Deforestation – Zika Virus – http://www.iflscience.com/health-and-medicine/where-did-zika-virus-come-and-why-it-problem-brazil/ deforestation followed by agriculture and regrowth of low-lying vegetation provided a much more suitable environment for the malaria mosquito carrier than pristine forest.

Perhaps it’s time for US the population of this planet to take more responsibility….if we don’t buy, they can’t sell.



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….could there have been a more terrifying way to waken, on what was perhaps a chilly autumn morning, that day, September 2nd, 1666 than to the words of Fire! Fire!! London’s Burning



– except perhaps to the news that the French were invading…..or was it the Roman Catholics….


The French


or perhaps Roman Catholics

“The ignorant and deluded mob, who upon the occasion were hurried away with a kind of frenzy, vented forth their rage against the Roman Catholics and Frenchmen, imagining these incendiaries (as they thought) has thrown red hot balls into the houses.” William Taswell.

…..they weren’t; it was just a rumour!

In the early hours of September 2nd, on Pudding Lane, at the premises of the Baker to the King; Thomas Farriner, an untended coal flared up…perhaps teased by a whisper of a breeze, just enough to kindle the embers of the bakers oven.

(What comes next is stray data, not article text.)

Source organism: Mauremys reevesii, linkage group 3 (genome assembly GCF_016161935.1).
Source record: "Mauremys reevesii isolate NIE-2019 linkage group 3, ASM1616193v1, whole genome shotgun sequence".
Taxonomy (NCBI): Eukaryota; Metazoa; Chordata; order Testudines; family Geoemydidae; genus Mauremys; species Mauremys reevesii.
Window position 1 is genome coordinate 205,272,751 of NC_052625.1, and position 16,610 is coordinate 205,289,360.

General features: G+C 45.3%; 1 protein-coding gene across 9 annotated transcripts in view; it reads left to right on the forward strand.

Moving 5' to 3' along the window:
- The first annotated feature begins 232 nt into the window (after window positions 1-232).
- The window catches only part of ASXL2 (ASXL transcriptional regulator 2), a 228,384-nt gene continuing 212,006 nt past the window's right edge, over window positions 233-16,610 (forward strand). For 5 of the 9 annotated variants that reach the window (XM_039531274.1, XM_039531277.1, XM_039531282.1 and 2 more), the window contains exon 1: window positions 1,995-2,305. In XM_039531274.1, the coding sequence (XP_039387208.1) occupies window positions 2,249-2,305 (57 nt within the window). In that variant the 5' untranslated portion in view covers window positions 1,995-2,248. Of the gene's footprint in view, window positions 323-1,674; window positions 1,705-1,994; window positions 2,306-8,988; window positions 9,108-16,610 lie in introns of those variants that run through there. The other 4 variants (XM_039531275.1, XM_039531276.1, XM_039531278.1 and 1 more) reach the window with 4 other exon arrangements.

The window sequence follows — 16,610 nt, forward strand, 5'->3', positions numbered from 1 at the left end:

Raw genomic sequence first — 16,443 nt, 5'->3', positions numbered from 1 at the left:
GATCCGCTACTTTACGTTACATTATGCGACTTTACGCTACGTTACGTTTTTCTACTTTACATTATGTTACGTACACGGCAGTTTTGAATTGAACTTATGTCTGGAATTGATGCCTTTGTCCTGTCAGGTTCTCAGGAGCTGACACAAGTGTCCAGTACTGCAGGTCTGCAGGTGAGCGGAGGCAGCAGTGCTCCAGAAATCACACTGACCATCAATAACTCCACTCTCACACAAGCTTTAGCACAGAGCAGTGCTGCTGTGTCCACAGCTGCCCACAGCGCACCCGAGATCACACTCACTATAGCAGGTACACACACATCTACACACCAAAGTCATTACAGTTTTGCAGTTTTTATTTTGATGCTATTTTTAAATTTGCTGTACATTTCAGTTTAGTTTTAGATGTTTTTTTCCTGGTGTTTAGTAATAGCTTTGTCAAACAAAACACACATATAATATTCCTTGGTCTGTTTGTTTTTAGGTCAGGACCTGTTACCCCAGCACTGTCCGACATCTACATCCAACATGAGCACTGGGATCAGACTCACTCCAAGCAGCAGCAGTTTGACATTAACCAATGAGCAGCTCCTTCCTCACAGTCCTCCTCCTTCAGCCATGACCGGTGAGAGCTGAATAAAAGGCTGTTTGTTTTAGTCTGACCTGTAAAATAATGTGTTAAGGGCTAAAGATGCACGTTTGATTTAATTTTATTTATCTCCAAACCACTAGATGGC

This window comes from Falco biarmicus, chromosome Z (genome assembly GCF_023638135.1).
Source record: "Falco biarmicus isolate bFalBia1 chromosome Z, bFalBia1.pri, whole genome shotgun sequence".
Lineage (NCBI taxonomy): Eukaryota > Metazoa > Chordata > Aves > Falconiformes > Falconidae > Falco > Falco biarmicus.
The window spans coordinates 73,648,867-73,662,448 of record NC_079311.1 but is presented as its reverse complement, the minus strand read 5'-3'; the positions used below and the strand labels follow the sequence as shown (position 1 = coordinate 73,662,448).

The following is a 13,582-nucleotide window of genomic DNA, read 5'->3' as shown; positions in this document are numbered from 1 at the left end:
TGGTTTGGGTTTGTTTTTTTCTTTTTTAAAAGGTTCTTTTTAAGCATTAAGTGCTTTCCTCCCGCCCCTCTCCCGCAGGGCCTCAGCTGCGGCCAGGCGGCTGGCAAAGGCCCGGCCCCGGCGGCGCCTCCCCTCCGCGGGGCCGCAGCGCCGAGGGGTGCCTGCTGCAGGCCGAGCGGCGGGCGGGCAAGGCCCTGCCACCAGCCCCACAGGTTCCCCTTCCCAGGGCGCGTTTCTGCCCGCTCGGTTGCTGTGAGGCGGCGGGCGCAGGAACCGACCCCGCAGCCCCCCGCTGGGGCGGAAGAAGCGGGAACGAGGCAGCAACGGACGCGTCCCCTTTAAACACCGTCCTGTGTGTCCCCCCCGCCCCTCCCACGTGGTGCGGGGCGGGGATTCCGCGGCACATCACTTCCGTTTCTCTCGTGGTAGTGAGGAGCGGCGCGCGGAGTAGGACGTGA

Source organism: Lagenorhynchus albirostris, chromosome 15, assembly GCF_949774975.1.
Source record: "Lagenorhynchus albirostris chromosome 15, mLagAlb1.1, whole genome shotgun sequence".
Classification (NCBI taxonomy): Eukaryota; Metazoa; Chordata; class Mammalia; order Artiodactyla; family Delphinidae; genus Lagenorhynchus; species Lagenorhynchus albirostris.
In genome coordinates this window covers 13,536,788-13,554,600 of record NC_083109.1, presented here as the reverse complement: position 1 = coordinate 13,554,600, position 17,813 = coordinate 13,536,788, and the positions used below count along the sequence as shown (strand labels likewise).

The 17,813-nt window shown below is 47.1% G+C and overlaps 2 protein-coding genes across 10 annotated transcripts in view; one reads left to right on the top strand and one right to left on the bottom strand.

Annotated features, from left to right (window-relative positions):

Pudding Lane

Within a few hours the fire had built and all too soon, while Londoner’s and foreigner’s slumbered still, the flames jumped and ran….

From the Diary of Samuel Pepys – Sunday 2nd September 1666

About seven rose again to dress myself, and there looked out at the window, and saw the fire not so much as it was and further off. By and by our Jane comes and tells me that she hears that above 300 houses have been burned down to-night by the fire we saw, and that it is now burning down all fish-street, by London Bridge. So I made myself ready presently, and walked to the Tower, and there got up upon one of the high places, and there I did see the houses at that end of the bridge all on fire, and an infinite great fire on this and the other side the end of the bridge. So down, with my heart full of trouble, to the Lieutenant of the Tower, who tells me that it begun this morning in the King’s baker’s house in Pudding-lane, and that it hath burned St Magnus’s Church and most part of Fish-street already. So I down to the water-side, and there got a boat and through bridge, and there saw a lamentable fire. Everybody endeavouring to remove their goods, and flinging into the river or bringing them into lighters that layoff; poor people staying in their houses as long as till the very fire touched them, and then running into boats, or clambering from one pair of stairs by the water-side to another.

A trivial beginning that soon turned into a raging inferno, the city was soon ablaze and word went out that London was burning. The Mayor of London, one (fairly dimwitted) Thomas Bloodworth was unperturbed and reckoned ‘a woman could piss it out’….his words came back to bite (burn) him in the bum and by the time the hapless creature realised the extent of the inferno, it was too late to save the city!

Samuel Pepys climbed the steeple of Barking Church (All Hallows by the Tower) to view the fire.